Amazon's Violent, Cynical 'Utopia' Just Wasn't Made For These Times
"What did you do today to earn your place in this crowded world?"
It's a question one particular character in Amazon's new eight-episode series Utopia demands of others, frequently. Given that the Amazon show is adapted from the first, six-episode season of a well-regarded 2013 British series, you may find yourself demanding something similar of various scenes and characters in the comparatively overlong and overstuffed US version, and even — ultimately — of the show itself:
"What did you do in this episode to earn your place in this crowded script, and in this crowded landscape of streaming choices?"
The answer, too often, is: Not enough.
As a result, there's a stretched-out, languishing quality to the pace of the Amazon show, which was set to be developed for HBO by Gillian Flynn (Gone Girl, Sharp Objects) and David Fincher (Se7en, House of Cards). Fincher dropped out, but Flynn stuck around as showrunner and writer when Amazon bought it.
On paper, it's all a good, or at least logical, fit. The British series was about a bunch of comic book nerds trying to save the world from malevolent forces attempting to hunt them down and kill and/or mutilate and/or dismember them — often all at once. Flynn's work, of course, teems with such amoral sociopaths enacting grisly violence.
The series would seem to slot neatly into Amazon's current catalog, as well. The service has lacked a distinctive identity for years now, but Utopia seems eager to follow in the bloody, gobbet-flecked footprints of The Boys, a show with which it shares several elements: Comic books. A central conflict involving a rag-tag group of underdogs vs. cold, corporate evil — radical individualism vs. any and all forms of authority. Visceral scenes of physical violence and torture, offered up with metronomic regularity. Sneering, nihilistic gags we're meant to take as "darkly ironic." The presentation of a few, fleeting moments of tenderness the show intends to come off as heartfelt, instead of cynical attempts to get us to care about characters who are about to have their eyes gouged out, fingernails ripped off and/or families slaughtered.
There are performances that work nicely here. John Cusack plays a tech genius with the perfect blend of condescension and smarm, and Gotham's Cory Michael Smith is great as his son, who exhorts his employees to greater heights via buzzwords and a dead-eyed, unearned confidence one can only describe as Jaredesque. A handful of always-charming actors — Cougar Town's Dan Byrd, You're The Worst's Desmin Borges and The Kominsky Method's Ashleigh LaThrop — form the nucleus of the aforementioned group of characters the show gleefully tosses into the sausage grinder (not literally).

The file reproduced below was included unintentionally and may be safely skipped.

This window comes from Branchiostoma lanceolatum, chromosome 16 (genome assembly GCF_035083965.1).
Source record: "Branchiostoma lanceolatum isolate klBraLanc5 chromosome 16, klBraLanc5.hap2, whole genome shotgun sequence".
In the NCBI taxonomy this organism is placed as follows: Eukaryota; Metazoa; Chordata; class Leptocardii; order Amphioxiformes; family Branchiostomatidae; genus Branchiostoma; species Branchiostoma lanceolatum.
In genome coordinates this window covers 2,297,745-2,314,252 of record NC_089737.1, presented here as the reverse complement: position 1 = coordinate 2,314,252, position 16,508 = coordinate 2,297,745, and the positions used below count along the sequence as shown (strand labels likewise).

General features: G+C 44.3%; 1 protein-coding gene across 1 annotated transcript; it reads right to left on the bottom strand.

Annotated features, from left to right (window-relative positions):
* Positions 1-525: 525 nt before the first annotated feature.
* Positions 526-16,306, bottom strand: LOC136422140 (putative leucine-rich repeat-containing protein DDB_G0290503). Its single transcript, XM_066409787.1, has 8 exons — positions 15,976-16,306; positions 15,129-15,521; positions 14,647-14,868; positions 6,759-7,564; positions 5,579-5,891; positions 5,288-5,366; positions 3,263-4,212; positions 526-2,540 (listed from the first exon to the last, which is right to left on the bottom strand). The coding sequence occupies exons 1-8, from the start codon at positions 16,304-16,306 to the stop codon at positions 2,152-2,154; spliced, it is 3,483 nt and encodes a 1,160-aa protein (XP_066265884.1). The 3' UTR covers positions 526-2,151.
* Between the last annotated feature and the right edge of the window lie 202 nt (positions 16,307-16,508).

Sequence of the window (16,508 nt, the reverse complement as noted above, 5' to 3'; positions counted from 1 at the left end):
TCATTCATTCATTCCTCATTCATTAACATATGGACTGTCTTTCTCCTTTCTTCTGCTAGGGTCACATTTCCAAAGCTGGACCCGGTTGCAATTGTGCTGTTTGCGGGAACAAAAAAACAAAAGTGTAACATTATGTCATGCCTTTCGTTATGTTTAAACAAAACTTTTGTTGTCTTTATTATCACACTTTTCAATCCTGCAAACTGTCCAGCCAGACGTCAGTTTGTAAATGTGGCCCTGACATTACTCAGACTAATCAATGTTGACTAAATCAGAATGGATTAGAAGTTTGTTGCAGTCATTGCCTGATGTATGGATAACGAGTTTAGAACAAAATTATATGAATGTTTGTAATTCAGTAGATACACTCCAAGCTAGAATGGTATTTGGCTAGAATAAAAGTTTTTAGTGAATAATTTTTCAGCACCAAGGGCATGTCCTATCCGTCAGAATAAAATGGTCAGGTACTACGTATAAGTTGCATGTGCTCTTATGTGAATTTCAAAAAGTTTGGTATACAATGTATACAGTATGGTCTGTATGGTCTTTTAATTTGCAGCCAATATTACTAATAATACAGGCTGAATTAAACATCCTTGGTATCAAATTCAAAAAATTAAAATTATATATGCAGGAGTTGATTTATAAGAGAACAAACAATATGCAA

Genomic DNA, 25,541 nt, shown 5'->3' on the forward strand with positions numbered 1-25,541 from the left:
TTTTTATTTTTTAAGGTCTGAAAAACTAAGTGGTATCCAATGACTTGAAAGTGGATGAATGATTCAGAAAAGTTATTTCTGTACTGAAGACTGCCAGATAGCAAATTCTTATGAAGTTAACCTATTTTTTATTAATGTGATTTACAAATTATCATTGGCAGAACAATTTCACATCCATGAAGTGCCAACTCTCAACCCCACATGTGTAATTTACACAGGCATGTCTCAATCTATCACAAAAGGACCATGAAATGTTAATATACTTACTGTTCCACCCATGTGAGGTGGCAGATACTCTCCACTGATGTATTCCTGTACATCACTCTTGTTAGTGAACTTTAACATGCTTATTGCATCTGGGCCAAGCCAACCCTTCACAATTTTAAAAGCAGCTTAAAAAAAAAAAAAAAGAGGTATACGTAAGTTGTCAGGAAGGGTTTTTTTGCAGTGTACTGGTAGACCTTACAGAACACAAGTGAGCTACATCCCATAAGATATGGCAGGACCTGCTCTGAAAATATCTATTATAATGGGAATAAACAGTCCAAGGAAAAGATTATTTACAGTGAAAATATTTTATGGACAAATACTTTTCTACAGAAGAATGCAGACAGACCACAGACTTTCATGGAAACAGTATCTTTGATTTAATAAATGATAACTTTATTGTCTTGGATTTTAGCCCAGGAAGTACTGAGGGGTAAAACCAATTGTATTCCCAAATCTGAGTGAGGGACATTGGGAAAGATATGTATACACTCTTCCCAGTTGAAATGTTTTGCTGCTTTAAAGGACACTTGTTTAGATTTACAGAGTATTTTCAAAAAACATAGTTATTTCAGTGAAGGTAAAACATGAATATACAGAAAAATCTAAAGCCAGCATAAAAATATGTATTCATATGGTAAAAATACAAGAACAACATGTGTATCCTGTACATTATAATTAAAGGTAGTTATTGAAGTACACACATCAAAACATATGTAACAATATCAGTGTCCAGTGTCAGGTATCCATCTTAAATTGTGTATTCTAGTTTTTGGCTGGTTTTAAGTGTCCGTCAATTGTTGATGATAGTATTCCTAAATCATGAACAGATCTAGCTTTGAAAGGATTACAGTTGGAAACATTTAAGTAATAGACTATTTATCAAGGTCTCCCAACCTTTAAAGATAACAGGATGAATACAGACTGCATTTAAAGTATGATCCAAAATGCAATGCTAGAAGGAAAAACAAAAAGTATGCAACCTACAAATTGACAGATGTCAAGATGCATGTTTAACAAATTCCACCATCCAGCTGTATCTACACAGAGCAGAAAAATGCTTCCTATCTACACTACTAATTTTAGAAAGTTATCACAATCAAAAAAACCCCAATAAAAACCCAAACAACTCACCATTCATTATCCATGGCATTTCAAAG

And visceral thrills are, after all, visceral thrills, especially when they come dripping with this much actual viscera. There's certainly been a healthy appetite for shows like The Boys and Utopia out there, which offer ugly, mean-spirited visions of humanity as a miserable collection of gullible fools who are only too eager to allow themselves to get manipulated by institutions.
But the question you need to ask yourself before committing to watching even a single episode of Utopia is: Do you possess that appetite ... now?
Consider: The British series premiered seven years ago, before the 2014 Ebola outbreak in West Africa. At that time, the show's central narrative, involving a deadly pandemic causing fear and violence and outrage, and mounting pressure to bypass government bureaucracy to rush the availability and distribution of a vaccine, seemed like the science fiction it was written to be.
The current US version, however, with its cascade of images of death tolls and triage tents and quarantine zones and health workers in PPE and street protests and harried CDC officials? That's just the beleaguered world around us.
This monumentally bad timing isn't something the makers of the Amazon series could have foreseen, of course. And what real choice did the streaming service have — hold back the show until after the pandemic is over? In the hope that audiences would then clamor to invest in a series that'd stoke such fond memories of their all-too-real and all-to-recent fear and dread and horror? Especially one that only employs mass death, gun-murder and torture-mutilation as shortcuts to raise its stakes?
No matter when it came out, Utopia was always going to be a tough sit — that's what it was engineered to be.
At this precise cultural moment, however, it feels like a tasteless one, too.
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